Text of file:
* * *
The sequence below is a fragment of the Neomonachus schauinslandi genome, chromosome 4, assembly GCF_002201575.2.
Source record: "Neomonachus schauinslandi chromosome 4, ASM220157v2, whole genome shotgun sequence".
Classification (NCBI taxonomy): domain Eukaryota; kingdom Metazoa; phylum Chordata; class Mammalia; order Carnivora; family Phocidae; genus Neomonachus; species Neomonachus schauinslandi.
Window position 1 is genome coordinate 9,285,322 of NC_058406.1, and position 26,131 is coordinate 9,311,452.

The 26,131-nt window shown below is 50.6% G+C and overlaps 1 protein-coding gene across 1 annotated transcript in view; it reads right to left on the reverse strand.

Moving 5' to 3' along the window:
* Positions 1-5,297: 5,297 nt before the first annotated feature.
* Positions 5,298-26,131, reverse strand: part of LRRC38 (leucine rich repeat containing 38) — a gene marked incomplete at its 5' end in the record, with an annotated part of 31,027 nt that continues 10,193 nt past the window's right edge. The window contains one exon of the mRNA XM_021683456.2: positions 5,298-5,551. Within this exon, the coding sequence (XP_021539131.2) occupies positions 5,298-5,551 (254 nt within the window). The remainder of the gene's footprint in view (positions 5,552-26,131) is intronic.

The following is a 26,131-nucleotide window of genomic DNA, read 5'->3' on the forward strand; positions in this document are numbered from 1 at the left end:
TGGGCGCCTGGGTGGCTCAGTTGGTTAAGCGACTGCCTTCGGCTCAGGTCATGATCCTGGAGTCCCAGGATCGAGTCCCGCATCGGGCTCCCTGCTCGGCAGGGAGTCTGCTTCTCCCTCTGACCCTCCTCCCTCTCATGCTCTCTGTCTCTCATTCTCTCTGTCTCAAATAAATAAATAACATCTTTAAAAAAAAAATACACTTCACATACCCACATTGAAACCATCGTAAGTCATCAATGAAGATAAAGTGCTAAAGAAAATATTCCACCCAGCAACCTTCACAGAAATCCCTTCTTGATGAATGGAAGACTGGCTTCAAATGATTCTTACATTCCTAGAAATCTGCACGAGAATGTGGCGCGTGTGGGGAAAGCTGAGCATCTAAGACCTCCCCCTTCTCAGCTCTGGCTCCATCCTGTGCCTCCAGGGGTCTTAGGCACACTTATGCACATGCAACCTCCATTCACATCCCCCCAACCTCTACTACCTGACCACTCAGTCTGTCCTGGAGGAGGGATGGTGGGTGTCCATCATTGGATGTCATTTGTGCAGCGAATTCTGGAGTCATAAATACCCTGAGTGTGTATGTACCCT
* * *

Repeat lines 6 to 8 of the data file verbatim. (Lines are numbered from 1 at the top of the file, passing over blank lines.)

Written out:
Moving 5' to 3' along the window:
* Positions 1-5,297: 5,297 nt before the first annotated feature.
* Positions 5,298-26,131, reverse strand: part of LRRC38 (leucine rich repeat containing 38) — a gene marked incomplete at its 5' end in the record, with an annotated part of 31,027 nt that continues 10,193 nt past the window's right edge. The window contains one exon of the mRNA XM_021683456.2: positions 5,298-5,551. Within this exon, the coding sequence (XP_021539131.2) occupies positions 5,298-5,551 (254 nt within the window). The remainder of the gene's footprint in view (positions 5,552-26,131) is intronic.